I put a slight bevel on the end of the shaft after sawing, with a 1 X 30 belt sander, then I put a piece of sandpaper in my palm, and sand the end in a small circle, until it is perfectly domed. (Which happens almost immediately)

Then I twist the end straight into a piece of #0000 steel wool, which puts a smooth satin finish on the end - on particular cases, where "good enough" isn't good enough, I might buff the dome with a leather or cloth wheel and tripoli - which gives a really glassy finish.

It only taked a few minutes for each peg. I have used a small file instead of the belt sander - same result.

The place where it is easy to "mess up" if you are not cateful, is sawing the shaft, where chipping the last bit out can occure. It looks pretty tacky, so, either turn the peg over and countersaw the last bit or use almost no pressure at the end of the cut.

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The old 'KISS' treatment works best.

I use a sandpaper wrapped around the inside of a #5 - 1 1/2' wide gouge.

Start with #80 and progress to 400 W/D or finer .

Finish by rubbing peg on my padded workbench, then on my forehead, and Voila!

Quick, easy, and perfect every time.

(Don't need none of them fancy machines !) :angry:

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I simply place sand paper on the inside curve of a gouge and rotate the peg as I slide it back and forth. Be careful you don't slip past the end of the gouge and cut yourself. I may go through several grades of sandpaper before I get the finish reasonably smooth. A fine polishing with some kind of oil or buffing agent of our choice will finish it off nicely.

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I have seen a concave cutter chucked in a dedicated setup right by the disc/belt sander. It put a quick little chamfer on rental pegs, but nicer ones got domed and polished by hand in that shop.

I cut them slightly long, say 1/32", and then lose my pencil line four times with the disc sander, leaving a shallow pyramid, more or less. The angle doesn't let splinters happen. Soften the ridges and knock off the high spots with a file, then swirl the end around on a series of foam-core manicure pads to get rid of the file marks. 12000 grit puts on a nice shine, and it's all done in a jiffy, consistent shallow domes with crisp edges.

Fiber-optic technicians snap off the extra, and use a figure-eight motion to polish the ends, but that seems like too fancy of a technique, too much thinking.

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(Don't need none of them fancy machines !) :angry:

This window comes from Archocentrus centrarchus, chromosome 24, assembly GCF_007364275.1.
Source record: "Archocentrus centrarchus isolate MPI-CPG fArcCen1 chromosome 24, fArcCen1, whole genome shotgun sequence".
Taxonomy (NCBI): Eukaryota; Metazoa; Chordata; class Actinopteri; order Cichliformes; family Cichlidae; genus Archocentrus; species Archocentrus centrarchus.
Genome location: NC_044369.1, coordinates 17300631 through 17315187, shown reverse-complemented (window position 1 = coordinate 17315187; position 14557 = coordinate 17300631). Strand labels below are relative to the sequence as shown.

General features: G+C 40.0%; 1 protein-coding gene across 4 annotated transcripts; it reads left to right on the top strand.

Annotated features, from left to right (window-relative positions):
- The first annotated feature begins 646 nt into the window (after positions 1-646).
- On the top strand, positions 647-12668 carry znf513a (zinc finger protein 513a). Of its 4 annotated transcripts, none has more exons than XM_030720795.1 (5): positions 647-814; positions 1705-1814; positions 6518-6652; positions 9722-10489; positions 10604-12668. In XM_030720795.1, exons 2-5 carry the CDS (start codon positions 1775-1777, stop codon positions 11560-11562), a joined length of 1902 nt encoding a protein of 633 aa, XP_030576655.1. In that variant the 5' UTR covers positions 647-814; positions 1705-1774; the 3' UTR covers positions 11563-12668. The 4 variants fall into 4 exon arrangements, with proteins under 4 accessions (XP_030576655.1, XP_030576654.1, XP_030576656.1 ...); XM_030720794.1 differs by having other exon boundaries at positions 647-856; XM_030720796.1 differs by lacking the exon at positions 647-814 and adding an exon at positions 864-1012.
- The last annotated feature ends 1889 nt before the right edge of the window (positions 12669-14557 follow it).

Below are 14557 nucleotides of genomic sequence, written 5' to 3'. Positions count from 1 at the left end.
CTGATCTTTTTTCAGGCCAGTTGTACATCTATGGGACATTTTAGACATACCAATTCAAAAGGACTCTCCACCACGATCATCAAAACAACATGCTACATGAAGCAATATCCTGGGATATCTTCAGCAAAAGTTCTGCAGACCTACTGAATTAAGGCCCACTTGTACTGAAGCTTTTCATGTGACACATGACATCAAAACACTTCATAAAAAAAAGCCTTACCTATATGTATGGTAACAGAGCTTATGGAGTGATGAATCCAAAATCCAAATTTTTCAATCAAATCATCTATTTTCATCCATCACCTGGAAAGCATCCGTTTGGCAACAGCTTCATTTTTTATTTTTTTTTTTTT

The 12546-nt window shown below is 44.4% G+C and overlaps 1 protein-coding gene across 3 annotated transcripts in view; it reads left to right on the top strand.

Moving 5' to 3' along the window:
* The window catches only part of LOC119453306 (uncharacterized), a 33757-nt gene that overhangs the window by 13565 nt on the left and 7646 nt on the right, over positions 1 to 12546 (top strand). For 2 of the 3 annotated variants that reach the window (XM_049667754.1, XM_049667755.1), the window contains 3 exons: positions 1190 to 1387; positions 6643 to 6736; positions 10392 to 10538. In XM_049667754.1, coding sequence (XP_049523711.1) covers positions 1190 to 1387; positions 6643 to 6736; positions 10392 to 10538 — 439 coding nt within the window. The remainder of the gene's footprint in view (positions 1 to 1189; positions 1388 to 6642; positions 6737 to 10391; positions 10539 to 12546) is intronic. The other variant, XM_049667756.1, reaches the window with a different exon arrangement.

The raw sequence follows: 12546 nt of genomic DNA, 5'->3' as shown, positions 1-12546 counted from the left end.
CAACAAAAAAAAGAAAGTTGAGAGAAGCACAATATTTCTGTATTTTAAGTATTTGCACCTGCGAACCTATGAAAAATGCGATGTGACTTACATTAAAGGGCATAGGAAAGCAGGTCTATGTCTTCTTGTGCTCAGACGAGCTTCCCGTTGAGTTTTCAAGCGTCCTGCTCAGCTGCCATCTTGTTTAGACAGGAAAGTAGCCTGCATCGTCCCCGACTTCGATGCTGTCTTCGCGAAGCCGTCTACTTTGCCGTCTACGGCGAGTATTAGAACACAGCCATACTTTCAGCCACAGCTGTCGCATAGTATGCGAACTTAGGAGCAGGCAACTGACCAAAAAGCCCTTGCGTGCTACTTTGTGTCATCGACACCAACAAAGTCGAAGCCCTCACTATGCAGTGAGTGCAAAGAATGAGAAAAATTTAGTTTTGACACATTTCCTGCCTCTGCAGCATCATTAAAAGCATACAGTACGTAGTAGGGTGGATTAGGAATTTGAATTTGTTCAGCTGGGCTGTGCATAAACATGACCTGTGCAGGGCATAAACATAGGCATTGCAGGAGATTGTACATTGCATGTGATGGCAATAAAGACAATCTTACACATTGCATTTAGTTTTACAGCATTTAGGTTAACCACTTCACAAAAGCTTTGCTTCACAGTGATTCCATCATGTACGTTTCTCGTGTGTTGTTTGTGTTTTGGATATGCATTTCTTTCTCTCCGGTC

True. Don't need 'em... but then, there's WANT :) .

I use an intermediate approach: a fixture to hold the peg for mounting on my jeweler's lathe, allowing easier hand-filing and sanding. The very final fine sanding and polishing is done off the lathe, as there is usually a funny spot right at the centerline, where there's no relative motion when spinning.

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"....... The very final fine sanding and polishing is done off the lathe, as there is usually a funny spot right at the centerline, where there's no relative motion when spinning."

So 'Simple' method wins again!

Heh Heh :lol:

Oh, I forgot to mention that "off the lathe" meant I transferred it to a custom-designed 5-axis CNC "funny spot polisher". :P

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I more or less do what others have mentioned. I use a razor saw to cut the pegs slightly longer than the finished length; the razor saw makes a clean cut right to the end without splintering.

I then hold the peg between the thumb, index and second fingers similar to gripping a pencil and rotate the peg in a circular motion by rotating the whole hand about the wrist; It's all in the wrist motion. I reposition the peg once or twice so I'm holding it in a different position within my hand to eliminate any uneven spots due to the non linear movement of the hand.

When this is done, I finish up using the same technique on a piece of 320 grit sandpaper on 1/4 inch foam backing. Our local Home Depot sells this sandpaper, and it's ideal for this purpose.

This whole process takes perhaps a minute or so for each peg, so I can't justify trying to find a machine method to do the job.

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one minor tip: when sanding ebony and many tropical hardwoods, inhaling the dust is a really bad idea. Wet sanding works great to control airborn toxic particles, but you don't want to swell the peg once you've got it fitting nicely so I use a little alcohol for the lubricant and that seems to work well.

Doug

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I agree that wearing a dust mask is key if you're doing any kind of shaving or sanding of any wood. I don't even limit it to tropical hardwoods. There's nothing worse that nose irritation from wood dust.